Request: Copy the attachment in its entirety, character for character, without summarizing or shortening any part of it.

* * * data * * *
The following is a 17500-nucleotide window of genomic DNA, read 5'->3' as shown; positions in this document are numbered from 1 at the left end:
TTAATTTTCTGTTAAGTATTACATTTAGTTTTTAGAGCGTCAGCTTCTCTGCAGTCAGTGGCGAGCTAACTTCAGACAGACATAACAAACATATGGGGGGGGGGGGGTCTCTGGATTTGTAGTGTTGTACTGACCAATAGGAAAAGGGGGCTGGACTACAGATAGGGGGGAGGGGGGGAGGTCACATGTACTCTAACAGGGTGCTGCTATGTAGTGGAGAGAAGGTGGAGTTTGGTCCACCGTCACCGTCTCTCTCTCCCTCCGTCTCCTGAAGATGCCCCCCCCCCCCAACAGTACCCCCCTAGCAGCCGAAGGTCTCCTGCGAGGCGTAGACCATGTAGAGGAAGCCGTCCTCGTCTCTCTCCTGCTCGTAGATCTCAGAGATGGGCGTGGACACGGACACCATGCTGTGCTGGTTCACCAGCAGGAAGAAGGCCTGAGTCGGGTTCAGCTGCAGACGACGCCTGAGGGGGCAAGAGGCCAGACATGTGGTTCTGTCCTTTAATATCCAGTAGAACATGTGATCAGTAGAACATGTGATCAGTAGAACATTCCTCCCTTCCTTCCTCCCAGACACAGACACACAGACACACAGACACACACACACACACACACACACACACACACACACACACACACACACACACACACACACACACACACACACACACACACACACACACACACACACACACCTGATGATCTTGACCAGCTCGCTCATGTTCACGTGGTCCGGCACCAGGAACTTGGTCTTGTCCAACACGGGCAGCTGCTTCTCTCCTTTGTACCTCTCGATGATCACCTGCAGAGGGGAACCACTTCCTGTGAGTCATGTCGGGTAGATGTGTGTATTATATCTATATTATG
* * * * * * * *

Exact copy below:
The following is a 17500-nucleotide window of genomic DNA, read 5'->3' as shown; positions in this document are numbered from 1 at the left end:
TTAATTTTCTGTTAAGTATTACATTTAGTTTTTAGAGCGTCAGCTTCTCTGCAGTCAGTGGCGAGCTAACTTCAGACAGACATAACAAACATATGGGGGGGGGGGGGTCTCTGGATTTGTAGTGTTGTACTGACCAATAGGAAAAGGGGGCTGGACTACAGATAGGGGGGAGGGGGGGAGGTCACATGTACTCTAACAGGGTGCTGCTATGTAGTGGAGAGAAGGTGGAGTTTGGTCCACCGTCACCGTCTCTCTCTCCCTCCGTCTCCTGAAGATGCCCCCCCCCCCCAACAGTACCCCCCTAGCAGCCGAAGGTCTCCTGCGAGGCGTAGACCATGTAGAGGAAGCCGTCCTCGTCTCTCTCCTGCTCGTAGATCTCAGAGATGGGCGTGGACACGGACACCATGCTGTGCTGGTTCACCAGCAGGAAGAAGGCCTGAGTCGGGTTCAGCTGCAGACGACGCCTGAGGGGGCAAGAGGCCAGACATGTGGTTCTGTCCTTTAATATCCAGTAGAACATGTGATCAGTAGAACATGTGATCAGTAGAACATTCCTCCCTTCCTTCCTCCCAGACACAGACACACAGACACACAGACACACACACACACACACACACACACACACACACACACACACACACACACACACACACACACACACACACACACACACACACACACACACACACACACACCTGATGATCTTGACCAGCTCGCTCATGTTCACGTGGTCCGGCACCAGGAACTTGGTCTTGTCCAACACGGGCAGCTGCTTCTCTCCTTTGTACCTCTCGATGATCACCTGCAGAGGGGAACCACTTCCTGTGAGTCATGTCGGGTAGATGTGTGTATTATATCTATATTATG